When we spied the bear the way, Matty Kirkland made a U-turn (no small feat with the van and trailer), parked and ran to the hill to set up the scope so we could watch from a safe distance (Park rangers say visitors should be at least a football field away), as he chowed down Wildflowers in the field of green. When it was time for children has vowed Junior Rangers, Gugliotta Kirkland and whispered into the ear of the Ranger, "the production of tea," it exciting for the children and make all around us smile, because they were the coveted Ranger characters.
Keeping the kids occupied our guide knew exactly where to hunt frogs and fashioned a balloon animal scavenger hunt for our campsite, they were Magnifiers ready for nature walks so they could be near at bugs and flowers, and they helped children to build a bona-fide Arch rock along one path, and snapped photos along the way, by putting them together with the CD they gave us a chronicle of the trip at the end of our adventure.
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"With children, It is always a journey, not a destination," explained Matty Kirkland, who has directed the families for the Austin-Lehman 15 years.
Sure, it costs more to this tour of the park (usually $ 400 per person per day, fewer children), but that includes everything – accommodations (do not worry about getting a room here in Park left), stellar meals (how about a taco picnic while the kids bang away at a piñata is a picnic area?), action (We ended the trip whitewater raft trip down the Yellowstone River), and most knowledgeable guides, who not only interpret what we see (did you know pine SAP is doing a good chewing gum?), but also to entertain the children with endless jokes, riddles, songs, piggyback rides and snacks.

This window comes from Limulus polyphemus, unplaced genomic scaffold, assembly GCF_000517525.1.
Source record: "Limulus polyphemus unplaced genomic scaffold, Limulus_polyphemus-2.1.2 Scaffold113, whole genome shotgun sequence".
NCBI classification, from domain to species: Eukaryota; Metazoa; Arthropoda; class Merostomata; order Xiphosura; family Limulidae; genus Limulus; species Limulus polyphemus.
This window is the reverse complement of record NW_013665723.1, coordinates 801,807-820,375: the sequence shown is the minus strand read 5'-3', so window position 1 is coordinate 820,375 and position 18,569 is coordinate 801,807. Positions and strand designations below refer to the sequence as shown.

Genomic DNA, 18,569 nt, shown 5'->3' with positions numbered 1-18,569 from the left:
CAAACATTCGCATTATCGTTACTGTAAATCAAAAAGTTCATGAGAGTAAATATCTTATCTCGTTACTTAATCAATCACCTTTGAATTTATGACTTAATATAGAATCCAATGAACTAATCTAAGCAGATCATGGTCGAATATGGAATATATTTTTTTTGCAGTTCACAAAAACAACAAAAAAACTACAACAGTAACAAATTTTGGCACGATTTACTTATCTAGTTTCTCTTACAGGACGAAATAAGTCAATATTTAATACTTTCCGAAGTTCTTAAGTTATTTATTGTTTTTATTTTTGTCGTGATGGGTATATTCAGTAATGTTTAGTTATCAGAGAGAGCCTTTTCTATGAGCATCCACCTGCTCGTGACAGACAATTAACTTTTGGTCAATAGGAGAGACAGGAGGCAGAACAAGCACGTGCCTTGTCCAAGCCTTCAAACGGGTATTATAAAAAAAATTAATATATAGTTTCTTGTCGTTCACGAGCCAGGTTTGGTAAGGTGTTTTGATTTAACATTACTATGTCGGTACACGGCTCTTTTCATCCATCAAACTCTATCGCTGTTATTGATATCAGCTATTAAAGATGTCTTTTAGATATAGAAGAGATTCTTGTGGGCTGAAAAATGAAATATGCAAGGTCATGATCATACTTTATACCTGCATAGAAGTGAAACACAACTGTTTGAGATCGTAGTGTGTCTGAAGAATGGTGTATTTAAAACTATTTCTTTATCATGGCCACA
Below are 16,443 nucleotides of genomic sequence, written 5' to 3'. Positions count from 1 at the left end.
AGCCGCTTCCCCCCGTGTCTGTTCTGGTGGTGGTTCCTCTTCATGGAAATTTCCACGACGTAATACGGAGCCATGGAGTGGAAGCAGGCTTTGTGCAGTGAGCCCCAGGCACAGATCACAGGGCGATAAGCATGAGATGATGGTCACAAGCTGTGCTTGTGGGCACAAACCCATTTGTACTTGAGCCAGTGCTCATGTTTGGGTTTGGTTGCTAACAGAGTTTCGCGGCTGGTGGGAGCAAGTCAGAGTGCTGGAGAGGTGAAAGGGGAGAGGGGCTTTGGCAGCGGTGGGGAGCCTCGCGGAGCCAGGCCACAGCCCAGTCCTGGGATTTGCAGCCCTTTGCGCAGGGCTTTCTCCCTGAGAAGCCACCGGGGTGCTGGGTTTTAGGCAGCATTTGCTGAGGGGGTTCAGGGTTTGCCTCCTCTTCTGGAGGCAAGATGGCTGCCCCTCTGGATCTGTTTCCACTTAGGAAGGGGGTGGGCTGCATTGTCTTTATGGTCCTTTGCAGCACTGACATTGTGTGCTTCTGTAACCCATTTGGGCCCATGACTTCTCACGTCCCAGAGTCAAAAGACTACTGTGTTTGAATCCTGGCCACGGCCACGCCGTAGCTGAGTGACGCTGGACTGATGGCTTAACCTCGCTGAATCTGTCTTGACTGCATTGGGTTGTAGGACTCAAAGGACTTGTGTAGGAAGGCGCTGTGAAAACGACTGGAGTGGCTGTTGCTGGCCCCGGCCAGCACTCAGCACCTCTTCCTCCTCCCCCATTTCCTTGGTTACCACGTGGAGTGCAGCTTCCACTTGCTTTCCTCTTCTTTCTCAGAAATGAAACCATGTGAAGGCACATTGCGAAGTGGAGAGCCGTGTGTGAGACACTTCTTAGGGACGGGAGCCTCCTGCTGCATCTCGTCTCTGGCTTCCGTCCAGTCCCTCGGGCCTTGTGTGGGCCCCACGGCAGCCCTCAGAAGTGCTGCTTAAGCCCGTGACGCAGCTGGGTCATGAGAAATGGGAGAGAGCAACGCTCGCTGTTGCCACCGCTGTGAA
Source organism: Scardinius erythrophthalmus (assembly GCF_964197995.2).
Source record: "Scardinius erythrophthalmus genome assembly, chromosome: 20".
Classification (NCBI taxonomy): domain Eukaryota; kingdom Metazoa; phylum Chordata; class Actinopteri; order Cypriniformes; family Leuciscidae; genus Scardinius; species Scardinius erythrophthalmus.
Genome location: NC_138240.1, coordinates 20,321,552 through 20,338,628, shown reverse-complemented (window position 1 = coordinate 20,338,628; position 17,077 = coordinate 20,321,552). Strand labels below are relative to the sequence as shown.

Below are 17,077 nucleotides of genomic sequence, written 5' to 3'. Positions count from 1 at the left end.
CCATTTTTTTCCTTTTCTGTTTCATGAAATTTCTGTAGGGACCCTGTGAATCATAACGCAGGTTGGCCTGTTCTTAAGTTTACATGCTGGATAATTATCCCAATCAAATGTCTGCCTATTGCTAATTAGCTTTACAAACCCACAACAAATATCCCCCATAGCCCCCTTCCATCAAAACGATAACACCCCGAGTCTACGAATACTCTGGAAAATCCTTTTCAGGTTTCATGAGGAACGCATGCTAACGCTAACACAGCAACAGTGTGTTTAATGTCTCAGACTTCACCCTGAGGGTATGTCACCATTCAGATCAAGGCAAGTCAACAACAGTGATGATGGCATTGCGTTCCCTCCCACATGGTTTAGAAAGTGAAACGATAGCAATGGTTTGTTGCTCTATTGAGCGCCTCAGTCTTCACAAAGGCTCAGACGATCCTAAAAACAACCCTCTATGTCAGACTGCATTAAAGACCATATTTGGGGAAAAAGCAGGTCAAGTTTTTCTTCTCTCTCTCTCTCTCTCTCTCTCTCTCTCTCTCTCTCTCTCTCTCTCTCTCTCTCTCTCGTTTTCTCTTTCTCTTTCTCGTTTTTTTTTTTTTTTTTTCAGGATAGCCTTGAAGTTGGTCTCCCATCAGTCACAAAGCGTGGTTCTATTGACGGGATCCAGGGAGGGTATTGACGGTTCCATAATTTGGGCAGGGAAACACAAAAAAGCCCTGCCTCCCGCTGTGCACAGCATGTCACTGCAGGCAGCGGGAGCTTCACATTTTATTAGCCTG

Of course, had errors. The mosquitoes were terrible our campsite. The crew that set up our camp did not bring the promised fishing rods for children. Hot springs, where we planned to swim in the park was closed because of high water. But because our guides were always ready for plan B (ready to fly a kite instead of fish), things that can be bounced off second trip turned out to be just minor annoyances, and adults can relax instead of fighting options.
Other thoughtful touches made us all smile. Think about the homemade ice cream with a special gadget to REI, and served in cones at the top of a bright turquoise trail at Grand Prismatic Spring – the third largest geyser in the world – spread out below us in all its glory, or yogurt parfaits are presented on a silver platter over the waterfall.
"Definitely worth the money," said Atlanta's Tim Mast, whose Austin-Lehman Family visits are also on top of us. His wife and three daughters were both in good time – their first trip to this group – that they are already thinking about next summer.
The last morning in Yellowstone, a 9-year-old Ethan declared: "It's better than Disney World! I do not want to leave."
© 2011 Eileen Ogintz … Distributed by Tribune Media Services, Inc.
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Submited at Wednesday, August 24th, 2011 at 6:00 am on Family by dave